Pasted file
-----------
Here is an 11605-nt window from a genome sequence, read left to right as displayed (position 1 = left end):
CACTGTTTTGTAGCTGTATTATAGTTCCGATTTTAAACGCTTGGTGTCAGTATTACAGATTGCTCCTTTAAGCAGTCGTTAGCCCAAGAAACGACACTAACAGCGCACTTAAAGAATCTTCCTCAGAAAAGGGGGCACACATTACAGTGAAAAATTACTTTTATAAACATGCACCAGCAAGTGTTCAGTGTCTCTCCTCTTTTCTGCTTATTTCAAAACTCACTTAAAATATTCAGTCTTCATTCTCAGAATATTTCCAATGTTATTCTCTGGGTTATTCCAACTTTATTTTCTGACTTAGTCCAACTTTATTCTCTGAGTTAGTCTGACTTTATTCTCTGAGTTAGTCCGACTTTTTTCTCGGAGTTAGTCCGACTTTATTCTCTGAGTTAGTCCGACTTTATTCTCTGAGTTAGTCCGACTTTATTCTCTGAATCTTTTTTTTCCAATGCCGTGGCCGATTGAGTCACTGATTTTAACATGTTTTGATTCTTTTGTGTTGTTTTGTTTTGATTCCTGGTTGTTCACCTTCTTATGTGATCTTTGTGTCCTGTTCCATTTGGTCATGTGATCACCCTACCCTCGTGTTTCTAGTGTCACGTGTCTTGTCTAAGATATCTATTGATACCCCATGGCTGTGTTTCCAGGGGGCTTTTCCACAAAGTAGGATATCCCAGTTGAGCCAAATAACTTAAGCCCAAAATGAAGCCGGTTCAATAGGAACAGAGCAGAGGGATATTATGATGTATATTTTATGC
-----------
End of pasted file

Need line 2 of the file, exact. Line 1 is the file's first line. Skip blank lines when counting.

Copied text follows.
CACTGTTTTGTAGCTGTATTATAGTTCCGATTTTAAACGCTTGGTGTCAGTATTACAGATTGCTCCTTTAAGCAGTCGTTAGCCCAAGAAACGACACTAACAGCGCACTTAAAGAATCTTCCTCAGAAAAGGGGGCACACATTACAGTGAAAAATTACTTTTATAAACATGCACCAGCAAGTGTTCAGTGTCTCTCCTCTTTTCTGCTTATTTCAAAACTCACTTAAAATATTCAGTCTTCATTCTCAGAATATTTCCAATGTTATTCTCTGGGTTATTCCAACTTTATTTTCTGACTTAGTCCAACTTTATTCTCTGAGTTAGTCTGACTTTATTCTCTGAGTTAGTCCGACTTTTTTCTCGGAGTTAGTCCGACTTTATTCTCTGAGTTAGTCCGACTTTATTCTCTGAGTTAGTCCGACTTTATTCTCTGAATCTTTTTTTTCCAATGCCGTGGCCGATTGAGTCACTGATTTTAACATGTTTTGATTCTTTTGTGTTGTTTTGTTTTGATTCCTGGTTGTTCACCTTCTTATGTGATCTTTGTGTCCTGTTCCATTTGGTCATGTGATCACCCTACCCTCGTGTTTCTAGTGTCACGTGTCTTGTCTAAGATATCTATTGATACCCCATGGCTGTGTTTCCAGGGGGCTTTTCCACAAAGTAGGATATCCCAGTTGAGCCAAATAACTTAAGCCCAAAATGAAGCCGGTTCAATAGGAACAGAGCAGAGGGATATTATGATGTATATTTTATGC